Businesses lack confidence to start hiring

Freedom New Mexico

President Barack Obama’s overture to the U.S. Chamber of Commerce was received politely, even if it doesn’t lead to any change.

Obama gave a speech Monday to the Chamber, defending his tax-gobbling policies and asking business leaders to gobble up their own assets. In doing so, he revealed a lack of understanding of basic business fundamentals.

As he’s done in recent weeks, the president conceded that too much regulation cripples business and hurts the economy. He noted that 12 separate federal agencies impose regulatory authority over U.S. businesses. “And, frankly, with 12 different agencies in charge, nobody’s in charge,” he said.

“My administration will develop a proposal to merge, consolidate and reorganize the federal government in a way that best serves the goals of a more competitive America,” he promised.

The president also talked about the responsibilities of government and of business.

“As we work to make America a better place to do business … ask yourselves what you can do to hire American workers, to support the American economy and to invest in this nation,” he said.

The president suggested that companies were letting their assets pile up instead of using them to hire more workers. “I want to encourage you to get into the game” of helping the economy by hiring more workers, he added.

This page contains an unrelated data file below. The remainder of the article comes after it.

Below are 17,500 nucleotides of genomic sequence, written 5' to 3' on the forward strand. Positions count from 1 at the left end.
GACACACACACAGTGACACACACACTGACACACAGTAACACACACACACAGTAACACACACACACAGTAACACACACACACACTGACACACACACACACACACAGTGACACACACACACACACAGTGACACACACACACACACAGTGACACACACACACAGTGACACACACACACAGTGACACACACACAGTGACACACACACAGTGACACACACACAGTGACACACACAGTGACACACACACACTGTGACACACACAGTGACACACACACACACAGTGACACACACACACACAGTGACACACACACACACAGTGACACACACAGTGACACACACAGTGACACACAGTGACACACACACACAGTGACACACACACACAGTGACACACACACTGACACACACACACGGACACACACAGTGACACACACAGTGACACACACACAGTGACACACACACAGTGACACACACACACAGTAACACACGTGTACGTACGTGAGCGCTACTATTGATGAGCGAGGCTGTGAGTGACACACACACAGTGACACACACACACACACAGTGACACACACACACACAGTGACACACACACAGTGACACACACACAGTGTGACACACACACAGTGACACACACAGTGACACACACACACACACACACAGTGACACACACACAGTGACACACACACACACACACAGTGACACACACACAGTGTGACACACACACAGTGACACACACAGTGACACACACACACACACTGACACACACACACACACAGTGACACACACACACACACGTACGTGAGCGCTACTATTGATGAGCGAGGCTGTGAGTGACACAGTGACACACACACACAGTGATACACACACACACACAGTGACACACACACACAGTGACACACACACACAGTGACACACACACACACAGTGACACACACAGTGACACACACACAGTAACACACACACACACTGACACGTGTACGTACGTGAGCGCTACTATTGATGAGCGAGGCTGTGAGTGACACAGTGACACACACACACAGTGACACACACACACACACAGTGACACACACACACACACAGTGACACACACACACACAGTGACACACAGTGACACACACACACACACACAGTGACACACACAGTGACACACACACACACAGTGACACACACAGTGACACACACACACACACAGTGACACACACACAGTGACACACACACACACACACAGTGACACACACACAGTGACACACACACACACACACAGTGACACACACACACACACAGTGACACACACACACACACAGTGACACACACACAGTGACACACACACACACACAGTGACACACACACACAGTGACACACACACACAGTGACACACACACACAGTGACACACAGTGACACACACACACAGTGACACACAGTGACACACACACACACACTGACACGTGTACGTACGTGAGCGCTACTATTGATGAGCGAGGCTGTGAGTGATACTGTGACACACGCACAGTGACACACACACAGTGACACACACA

Unfortunately for Obama, businesses don’t work like government. They can’t hire workers just for the sake of putting money in people’s pockets. That only works in government because most officials have little reticence for raising taxes in order to offset shortages or pay for their pet projects. In the corporate world, where something must be given — a need served — in order to gain something, such strategy can only bring failure and bankruptcy.

Businesses aren’t going to hire people unless those people bring a return on the investment. Hiring people and putting them to work makes absolutely no sense if there’s no market for the product or services they would provide.

One concession on the point: Obama probably sees many businesses with their hand out to government for some kind of subsidy and figures they welcome government. But that is a misread; we would be the first to argue that government has inserted itself — through regulation, oversight and other means — into too many marketplace affairs, and thus, over time, business sees that it has to play the government game, and, no surprise, it is getting good at it.

Wasteful, inefficient and complacent business policies contributed greatly to the economic collapse we continue to endure. Following Obama’s suggestions would only revive those practices and lead to further problems down the road.

The best policy American businesses can take is to ensure their longevity by maintaining discipline and efficiency. Such strategies would help ensure continued success and reduce the need for future layoffs, or worse, future bankruptcy and bailouts.

The president insisted that he wantedgovernment to be strong partner with business to work for economic progress. The best government can aid that progress, however, is to maintain policies that help business managers, investors and workers make their own decisions toward being productive, profitable and safe. Beyond that, it should just stay out of the way.